Prior studies have shown that target firm stockholders earn substantial profits when theft firms are acquired (Jarrell, Brickley, and Netter, 1988). Changes in corporate control, however, can cause hardships for terminated executives through loss of wages while they seek new employment, possible reductions in pay levels when new employment is found, and loss of nonpecuniary benefits (Lambert and Larcker, 1985). Advocates of golden parachutes argue that pre-arranged severance agreements reduce conflicts of interest between executives and stockholders during takeovers (i. …

The rest of this article is only available to active members of Questia

Already a member? Log in now.

Notes for this article

Add a new note
If you are trying to select text to create highlights or citations, remember that you must now click or tap on the first word, and then click or tap on the last word.
One moment ...
Default project is now your active project.
Project items

Items saved from this article

This article has been saved
Highlights (0)
Some of your highlights are legacy items.

Highlights saved before July 30, 2012 will not be displayed on their respective source pages.

You can easily re-create the highlights by opening the book page or article, selecting the text, and clicking “Highlight.”

Citations (0)
Some of your citations are legacy items.

Any citation created before July 30, 2012 will labeled as a “Cited page.” New citations will be saved as cited passages, pages or articles.

We also added the ability to view new citations from your projects or the book or article where you created them.

Notes (0)
Bookmarks (0)

You have no saved items from this article

Project items include:
  • Saved book/article
  • Highlights
  • Quotes/citations
  • Notes
  • Bookmarks
Notes
Cite this article

Cited article

Style
Citations are available only to our active members.
Buy instant access to cite pages or passages in MLA, APA and Chicago citation styles.

(Einhorn, 1992, p. 25)

(Einhorn 25)

1. Lois J. Einhorn, Abraham Lincoln, the Orator: Penetrating the Lincoln Legend (Westport, CT: Greenwood Press, 1992), 25, http://www.questia.com/read/27419298.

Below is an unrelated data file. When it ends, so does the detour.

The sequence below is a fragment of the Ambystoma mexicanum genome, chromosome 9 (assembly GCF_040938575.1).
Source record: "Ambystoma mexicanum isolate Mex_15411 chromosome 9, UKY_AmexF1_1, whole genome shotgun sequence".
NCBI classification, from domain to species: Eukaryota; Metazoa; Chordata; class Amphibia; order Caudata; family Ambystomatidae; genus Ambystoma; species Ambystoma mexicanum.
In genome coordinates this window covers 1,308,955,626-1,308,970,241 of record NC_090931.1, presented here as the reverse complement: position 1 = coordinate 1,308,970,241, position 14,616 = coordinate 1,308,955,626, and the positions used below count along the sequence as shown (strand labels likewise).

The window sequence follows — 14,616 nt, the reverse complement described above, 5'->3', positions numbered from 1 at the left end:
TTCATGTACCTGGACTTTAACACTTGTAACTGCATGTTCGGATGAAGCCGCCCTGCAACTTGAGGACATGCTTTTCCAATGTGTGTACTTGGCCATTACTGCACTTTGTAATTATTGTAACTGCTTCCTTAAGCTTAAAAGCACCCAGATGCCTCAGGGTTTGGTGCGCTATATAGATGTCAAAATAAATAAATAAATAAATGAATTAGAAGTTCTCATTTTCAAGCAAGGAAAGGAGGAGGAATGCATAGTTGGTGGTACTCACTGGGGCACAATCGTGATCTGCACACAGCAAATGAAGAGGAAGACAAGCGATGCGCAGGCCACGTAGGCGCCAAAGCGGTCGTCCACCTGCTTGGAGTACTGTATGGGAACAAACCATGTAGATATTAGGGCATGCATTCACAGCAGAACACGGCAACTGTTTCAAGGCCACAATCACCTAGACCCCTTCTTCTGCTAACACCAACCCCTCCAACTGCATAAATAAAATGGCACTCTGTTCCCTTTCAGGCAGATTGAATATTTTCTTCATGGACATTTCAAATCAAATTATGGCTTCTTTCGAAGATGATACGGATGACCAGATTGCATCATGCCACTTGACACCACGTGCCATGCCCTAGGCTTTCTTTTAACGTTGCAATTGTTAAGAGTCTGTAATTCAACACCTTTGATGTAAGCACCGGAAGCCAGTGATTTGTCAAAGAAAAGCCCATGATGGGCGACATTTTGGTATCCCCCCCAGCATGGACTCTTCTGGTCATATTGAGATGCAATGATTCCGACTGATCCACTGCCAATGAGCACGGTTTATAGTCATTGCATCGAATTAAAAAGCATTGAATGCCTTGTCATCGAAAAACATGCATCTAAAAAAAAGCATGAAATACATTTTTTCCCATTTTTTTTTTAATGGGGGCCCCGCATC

Cited article

The Impact of Golden Parachutes on Fortune 500 Stock Returns: A Reexamination of the Evidence
Settings

Settings

Typeface
Text size Smaller Larger Reset View mode
Search within

Search within this article

Look up

Look up a word

  • Dictionary
  • Thesaurus
Please submit a word or phrase above.
Print this page

Print this page

Why can't I print more than one page at a time?

Help
Full screen

matching results for page

    Questia reader help

    How to highlight and cite specific passages

    1. Click or tap the first word you want to select.
    2. Click or tap the last word you want to select, and you’ll see everything in between get selected.
    3. You’ll then get a menu of options like creating a highlight or a citation from that passage of text.

    OK, got it!

    Cited passage

    Style
    Citations are available only to our active members.
    Buy instant access to cite pages or passages in MLA, APA and Chicago citation styles.

    "Portraying himself as an honest, ordinary person helped Lincoln identify with his audiences." (Einhorn, 1992, p. 25).

    "Portraying himself as an honest, ordinary person helped Lincoln identify with his audiences." (Einhorn 25)

    "Portraying himself as an honest, ordinary person helped Lincoln identify with his audiences."1

    1. Lois J. Einhorn, Abraham Lincoln, the Orator: Penetrating the Lincoln Legend (Westport, CT: Greenwood Press, 1992), 25, http://www.questia.com/read/27419298.

    Cited passage

    Thanks for trying Questia!

    Please continue trying out our research tools, but please note, full functionality is available only to our active members.

    Your work will be lost once you leave this Web page.

    Buy instant access to save your work.

    Already a member? Log in now.

    Author Advanced search

    Oops!

    An unknown error has occurred. Please click the button below to reload the page. If the problem persists, please try again in a little while.